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The Vacation – Band From World War Zero

The Vacation

“Rock’n’roll is a prostitute,” says Jonathan Rhys-Meyers’ character in Velvet Goldmine, Todd Haynes’ filmic ode to glam rock. She sure is when she’s done well, as she is by Hollywood band The Vacation.

If Iggy Pop, the New York Dolls, and Guns ‘n’ Roses had a threesome and managed to spawn, it might sound like this trio (at press time, they still don’t have a permanent drummer). Twin brothers Steve and Ben Tegel crawled out of an L.A. gutter and dragged bassist “Dutch” Suoninen offstage with them from an open mic night and pulled together an album full of sex and dirt that hits you like a hard, sweaty fuck in a Sunset Strip bar bathroom, up against the wall, spilled beer and cigarettes underfoot.

If that language offends you, then you probably won’t like this band, so quit now. If that sentence made you smile, dive right in. “White Noise” opens the mess up with swagger and pomp, and though they talk about playing with a sense of humor, if you’re into overanalyzing lyrics, there’s plenty of material there. The song “Spiders” begs to have a tattooed stripper crawling on her knees to its stanky bass, and “Destitute Prostitutes” is nearly as perfect a portrait of gutter glamour as Guns ‘n’ Roses’ “My Michelle.” If the album has a flaw, it’s in the session drumming, bland and emotionless.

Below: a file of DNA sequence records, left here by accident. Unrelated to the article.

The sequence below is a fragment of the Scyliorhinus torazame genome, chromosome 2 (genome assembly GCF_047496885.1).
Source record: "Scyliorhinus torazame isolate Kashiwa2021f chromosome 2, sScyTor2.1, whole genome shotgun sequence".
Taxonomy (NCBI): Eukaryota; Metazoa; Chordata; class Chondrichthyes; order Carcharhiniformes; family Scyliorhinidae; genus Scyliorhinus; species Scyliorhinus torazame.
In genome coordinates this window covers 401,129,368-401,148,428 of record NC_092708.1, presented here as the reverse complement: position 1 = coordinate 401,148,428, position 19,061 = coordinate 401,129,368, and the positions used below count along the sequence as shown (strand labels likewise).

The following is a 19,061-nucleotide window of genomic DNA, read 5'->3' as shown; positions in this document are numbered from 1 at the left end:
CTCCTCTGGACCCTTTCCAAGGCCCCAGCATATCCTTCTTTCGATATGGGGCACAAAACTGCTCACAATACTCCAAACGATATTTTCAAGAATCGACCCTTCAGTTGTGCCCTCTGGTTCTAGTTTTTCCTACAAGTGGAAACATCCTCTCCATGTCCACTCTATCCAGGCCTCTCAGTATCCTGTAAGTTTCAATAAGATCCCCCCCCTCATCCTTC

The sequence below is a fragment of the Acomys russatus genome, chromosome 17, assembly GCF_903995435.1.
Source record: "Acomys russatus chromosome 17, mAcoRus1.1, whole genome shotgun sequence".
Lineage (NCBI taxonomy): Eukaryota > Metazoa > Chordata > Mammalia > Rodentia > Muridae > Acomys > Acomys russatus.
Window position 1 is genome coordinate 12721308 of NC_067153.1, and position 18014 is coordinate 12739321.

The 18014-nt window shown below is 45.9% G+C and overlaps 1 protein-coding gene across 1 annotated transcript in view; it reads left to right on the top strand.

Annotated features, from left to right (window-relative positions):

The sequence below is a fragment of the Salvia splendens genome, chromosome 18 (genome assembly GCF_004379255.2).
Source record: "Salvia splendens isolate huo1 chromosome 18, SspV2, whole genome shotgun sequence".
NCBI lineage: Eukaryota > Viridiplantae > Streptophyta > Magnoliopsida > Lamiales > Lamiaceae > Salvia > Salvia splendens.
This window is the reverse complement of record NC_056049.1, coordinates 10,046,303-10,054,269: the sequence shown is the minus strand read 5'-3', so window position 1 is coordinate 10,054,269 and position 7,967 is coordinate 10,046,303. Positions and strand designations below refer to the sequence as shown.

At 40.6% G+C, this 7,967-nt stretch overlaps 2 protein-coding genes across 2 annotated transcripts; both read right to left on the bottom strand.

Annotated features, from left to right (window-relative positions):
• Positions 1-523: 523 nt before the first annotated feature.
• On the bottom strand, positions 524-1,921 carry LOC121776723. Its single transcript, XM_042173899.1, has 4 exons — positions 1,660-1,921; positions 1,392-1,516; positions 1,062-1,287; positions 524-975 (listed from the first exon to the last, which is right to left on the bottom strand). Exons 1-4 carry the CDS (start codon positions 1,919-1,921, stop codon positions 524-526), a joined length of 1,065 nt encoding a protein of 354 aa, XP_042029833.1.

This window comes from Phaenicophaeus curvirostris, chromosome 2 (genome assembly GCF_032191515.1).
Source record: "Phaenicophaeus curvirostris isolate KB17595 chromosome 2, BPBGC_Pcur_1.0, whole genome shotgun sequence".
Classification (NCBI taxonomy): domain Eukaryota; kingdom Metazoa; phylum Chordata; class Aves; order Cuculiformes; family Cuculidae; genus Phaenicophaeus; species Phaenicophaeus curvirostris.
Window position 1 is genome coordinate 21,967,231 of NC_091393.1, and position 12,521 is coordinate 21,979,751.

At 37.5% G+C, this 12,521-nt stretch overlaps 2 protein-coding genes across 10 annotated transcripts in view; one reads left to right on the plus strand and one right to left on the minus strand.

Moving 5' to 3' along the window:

If the recent Velvet Revolver record left you with a deepsoul ache for rock music to make your panties wet, or you’re bored to tears with toothless, juvenile radio punk, pick up Band from World War Zero and some tight, ripped jeans, and practice your best Billy Idol sneer in the mirror. And then smile, because the Vacation get it–music is not about who’s cooler than who, but about who’s having the best time.


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